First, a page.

Highway Staff Recommendation:
Recommends that Parks, City, and Township budget accordingly for future improvements.
It was the consensus of the TCOTW that an agreement be made between the County Parks, the City and the Township regarding who is responsible for what.
II. Long Range Transportation (LRTP) Review/Next Steps
Presented by Craig Vaughn – SRF Group, Inc.
Craig summarized the LRTP process as follows:
Coordinated with NE Stakeholders regarding sharing info, answering questions, and developing an outline of project. There was an Open House held last June. They have a website for the LRTP for Wright County. The goal of Wright County’s Long-Range Transportation Planning is to lay the groundwork for preparing the County’s transportation system for continued growth and corresponding travel needs over the next 20+ years.
The study process involves:
• Wright County Residents
• Project Management Team
• County Board and Commissioners
• Townships/Cities
• NE Area Stakeholders Committee
• SRF Consulting Group
Long Range Transportation Plan Process:
• Existing Conditions
• Goals and Objectives
• Traffic Forecasts
• Future System Analysis
• Implementation Plan
Existing Conditions:
• Current Roadway System
o Functional and Jurisdictional Classification
• Pavement Condition
o Increase in revenue and focus on pavement condition for the last 6 years has improved system condition to “Good”.
• Traffic Volume and Congestion
• Crash History and Safety Analysis
• Multimodal
Highway Preservation Analysis
• Current funding amount is sufficient for the short-term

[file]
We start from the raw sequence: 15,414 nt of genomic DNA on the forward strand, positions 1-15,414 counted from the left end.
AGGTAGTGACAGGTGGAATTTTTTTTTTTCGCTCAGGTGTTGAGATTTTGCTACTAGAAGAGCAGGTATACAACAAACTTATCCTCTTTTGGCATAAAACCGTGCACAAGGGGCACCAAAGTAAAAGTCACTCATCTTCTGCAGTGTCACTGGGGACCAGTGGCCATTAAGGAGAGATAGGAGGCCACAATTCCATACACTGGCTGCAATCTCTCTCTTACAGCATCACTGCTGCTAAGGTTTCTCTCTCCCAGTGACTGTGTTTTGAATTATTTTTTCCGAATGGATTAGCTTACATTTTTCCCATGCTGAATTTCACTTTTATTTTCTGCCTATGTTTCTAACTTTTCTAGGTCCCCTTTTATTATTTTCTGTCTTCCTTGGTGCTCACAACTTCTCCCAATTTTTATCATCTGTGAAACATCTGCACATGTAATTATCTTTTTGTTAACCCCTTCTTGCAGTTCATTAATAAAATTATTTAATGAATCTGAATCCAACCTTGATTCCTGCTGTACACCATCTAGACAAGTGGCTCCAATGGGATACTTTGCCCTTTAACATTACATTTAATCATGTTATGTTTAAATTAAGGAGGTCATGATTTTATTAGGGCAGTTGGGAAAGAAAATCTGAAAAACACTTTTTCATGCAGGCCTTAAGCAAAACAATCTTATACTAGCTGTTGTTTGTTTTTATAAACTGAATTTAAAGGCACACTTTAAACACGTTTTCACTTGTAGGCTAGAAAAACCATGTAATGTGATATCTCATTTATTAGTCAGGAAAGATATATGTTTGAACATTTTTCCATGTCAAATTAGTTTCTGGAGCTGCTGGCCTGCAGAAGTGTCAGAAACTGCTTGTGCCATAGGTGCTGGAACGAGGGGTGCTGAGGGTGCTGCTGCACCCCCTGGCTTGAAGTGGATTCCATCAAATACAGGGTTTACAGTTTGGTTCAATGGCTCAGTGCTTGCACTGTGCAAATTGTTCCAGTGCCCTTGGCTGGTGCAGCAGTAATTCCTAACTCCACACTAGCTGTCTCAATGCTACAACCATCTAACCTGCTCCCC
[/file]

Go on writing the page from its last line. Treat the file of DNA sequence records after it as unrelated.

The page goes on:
• Funding gap anticipated by year 2027
• Impacts of funding gap:
o Loss of economic development opportunities
o Increased safety risks
o Increasing system costs
o Public dissatisfaction
o Effect on other roads in the system
Traffic Volume, Safety, Multimodal
• Minimal Capacity Issues in Rural Wright County
• Crash History and Safety Analysis
o 36 Fatalities
o 66 Incapacitating injuries
• Key Crash Factors:
o 50% Single vehicle crash
o 30% Occurred during dark/night conditions
o 25% Failure to yield right-of-way
o 20% During winter months
o 2011 Trail and Bikeway Plan
Goals and Objectives (See Attachment #1)
Traffic Forecasts (See Attachment #2)
• Year 2040 Traffic Forecasts
• Year 2040 Congestion
Future System Analysis
• Future Roadway System
o Functional and Jurisdictional Classification
o Proposed Functional and Jurisdictional Changes
• Highway Preservation Analysis
• Right-of-Way
Functional Class and Jurisdictional Changes
• Functional Class Changes
o Upgrade all County highways to collector function
o Match future land use and road purpose
• Jurisdictional Changes
o Match management with intended function
• Preserve ROW While Controlling Cost
• Provide Public Consistent Guidelines
• Accommodate “Complete Streets Initiative”
• Define Roadway Type for Future Projects
Capital Improvement Projects (2019-2023) (See Attachment #3)
Recommended Projects (Long Term 2024-2040) (See Attchment #3)
Final Deliverable